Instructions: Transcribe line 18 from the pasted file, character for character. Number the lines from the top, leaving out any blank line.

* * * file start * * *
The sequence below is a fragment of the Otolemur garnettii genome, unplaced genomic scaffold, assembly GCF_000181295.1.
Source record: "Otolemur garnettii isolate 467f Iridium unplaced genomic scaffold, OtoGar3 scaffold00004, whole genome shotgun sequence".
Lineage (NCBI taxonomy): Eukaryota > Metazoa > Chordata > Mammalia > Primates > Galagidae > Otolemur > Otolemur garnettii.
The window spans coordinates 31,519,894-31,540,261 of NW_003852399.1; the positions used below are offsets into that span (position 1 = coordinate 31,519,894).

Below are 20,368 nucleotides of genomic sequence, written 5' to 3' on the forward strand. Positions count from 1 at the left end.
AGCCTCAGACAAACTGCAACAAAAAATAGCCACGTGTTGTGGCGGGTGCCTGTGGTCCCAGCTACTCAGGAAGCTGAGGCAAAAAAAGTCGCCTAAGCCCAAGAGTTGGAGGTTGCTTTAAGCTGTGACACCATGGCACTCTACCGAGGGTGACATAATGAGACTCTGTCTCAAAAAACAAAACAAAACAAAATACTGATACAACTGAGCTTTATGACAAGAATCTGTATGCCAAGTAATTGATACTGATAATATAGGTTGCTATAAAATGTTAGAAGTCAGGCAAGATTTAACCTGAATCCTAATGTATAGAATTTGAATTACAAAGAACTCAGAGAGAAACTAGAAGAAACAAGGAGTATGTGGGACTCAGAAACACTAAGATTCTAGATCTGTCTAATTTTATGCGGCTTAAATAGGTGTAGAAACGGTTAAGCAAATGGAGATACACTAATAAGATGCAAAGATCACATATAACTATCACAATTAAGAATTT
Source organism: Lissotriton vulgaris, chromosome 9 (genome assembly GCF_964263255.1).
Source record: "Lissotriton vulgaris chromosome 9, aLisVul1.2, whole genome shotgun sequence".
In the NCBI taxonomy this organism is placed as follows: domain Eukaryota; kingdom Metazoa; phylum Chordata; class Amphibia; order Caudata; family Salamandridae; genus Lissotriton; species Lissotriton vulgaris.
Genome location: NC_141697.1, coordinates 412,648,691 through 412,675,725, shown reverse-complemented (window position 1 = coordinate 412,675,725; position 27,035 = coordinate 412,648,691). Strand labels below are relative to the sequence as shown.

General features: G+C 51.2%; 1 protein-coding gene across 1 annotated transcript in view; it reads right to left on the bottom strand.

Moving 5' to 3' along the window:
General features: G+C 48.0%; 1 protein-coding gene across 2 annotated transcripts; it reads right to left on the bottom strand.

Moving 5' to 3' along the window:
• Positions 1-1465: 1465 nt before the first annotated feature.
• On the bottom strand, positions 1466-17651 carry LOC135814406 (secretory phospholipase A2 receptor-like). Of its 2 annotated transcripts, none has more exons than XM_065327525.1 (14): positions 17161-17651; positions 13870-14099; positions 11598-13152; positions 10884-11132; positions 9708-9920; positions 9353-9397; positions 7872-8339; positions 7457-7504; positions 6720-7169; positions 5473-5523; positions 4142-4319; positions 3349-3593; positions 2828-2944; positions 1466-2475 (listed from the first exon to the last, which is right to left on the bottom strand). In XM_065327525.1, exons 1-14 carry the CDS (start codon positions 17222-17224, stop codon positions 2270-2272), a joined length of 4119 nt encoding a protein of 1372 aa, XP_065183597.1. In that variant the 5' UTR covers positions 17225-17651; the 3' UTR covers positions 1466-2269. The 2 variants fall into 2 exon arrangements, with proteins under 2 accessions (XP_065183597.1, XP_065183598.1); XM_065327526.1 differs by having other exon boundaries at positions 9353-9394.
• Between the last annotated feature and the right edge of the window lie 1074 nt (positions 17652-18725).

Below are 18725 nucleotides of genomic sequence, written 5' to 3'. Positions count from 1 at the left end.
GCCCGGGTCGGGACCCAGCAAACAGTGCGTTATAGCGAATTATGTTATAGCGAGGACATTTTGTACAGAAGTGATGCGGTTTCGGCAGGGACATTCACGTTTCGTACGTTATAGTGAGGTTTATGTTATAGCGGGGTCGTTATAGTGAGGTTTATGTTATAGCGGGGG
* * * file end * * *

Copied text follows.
Below are 18725 nucleotides of genomic sequence, written 5' to 3'. Positions count from 1 at the left end.